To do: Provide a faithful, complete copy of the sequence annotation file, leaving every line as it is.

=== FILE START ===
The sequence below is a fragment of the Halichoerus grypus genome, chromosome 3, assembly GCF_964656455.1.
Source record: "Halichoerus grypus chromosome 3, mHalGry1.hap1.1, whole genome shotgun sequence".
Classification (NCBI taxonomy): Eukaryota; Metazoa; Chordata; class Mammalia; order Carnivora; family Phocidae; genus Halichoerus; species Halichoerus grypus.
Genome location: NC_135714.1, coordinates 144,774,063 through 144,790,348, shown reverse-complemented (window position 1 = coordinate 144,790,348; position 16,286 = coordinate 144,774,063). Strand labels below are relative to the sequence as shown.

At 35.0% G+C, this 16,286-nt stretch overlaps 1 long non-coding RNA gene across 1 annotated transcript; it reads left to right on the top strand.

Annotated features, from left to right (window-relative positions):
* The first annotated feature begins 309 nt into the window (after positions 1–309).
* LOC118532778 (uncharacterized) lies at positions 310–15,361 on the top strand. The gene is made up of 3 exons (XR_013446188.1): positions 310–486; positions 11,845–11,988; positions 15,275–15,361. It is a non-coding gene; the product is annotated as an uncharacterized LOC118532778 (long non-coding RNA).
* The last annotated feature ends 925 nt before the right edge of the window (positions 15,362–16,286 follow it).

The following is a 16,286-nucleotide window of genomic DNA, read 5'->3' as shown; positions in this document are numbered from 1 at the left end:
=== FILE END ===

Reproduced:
The sequence below is a fragment of the Halichoerus grypus genome, chromosome 3, assembly GCF_964656455.1.
Source record: "Halichoerus grypus chromosome 3, mHalGry1.hap1.1, whole genome shotgun sequence".
Classification (NCBI taxonomy): Eukaryota; Metazoa; Chordata; class Mammalia; order Carnivora; family Phocidae; genus Halichoerus; species Halichoerus grypus.
Genome location: NC_135714.1, coordinates 144,774,063 through 144,790,348, shown reverse-complemented (window position 1 = coordinate 144,790,348; position 16,286 = coordinate 144,774,063). Strand labels below are relative to the sequence as shown.

At 35.0% G+C, this 16,286-nt stretch overlaps 1 long non-coding RNA gene across 1 annotated transcript; it reads left to right on the top strand.

Annotated features, from left to right (window-relative positions):
* The first annotated feature begins 309 nt into the window (after positions 1–309).
* LOC118532778 (uncharacterized) lies at positions 310–15,361 on the top strand. The gene is made up of 3 exons (XR_013446188.1): positions 310–486; positions 11,845–11,988; positions 15,275–15,361. It is a non-coding gene; the product is annotated as an uncharacterized LOC118532778 (long non-coding RNA).
* The last annotated feature ends 925 nt before the right edge of the window (positions 15,362–16,286 follow it).

The following is a 16,286-nucleotide window of genomic DNA, read 5'->3' as shown; positions in this document are numbered from 1 at the left end: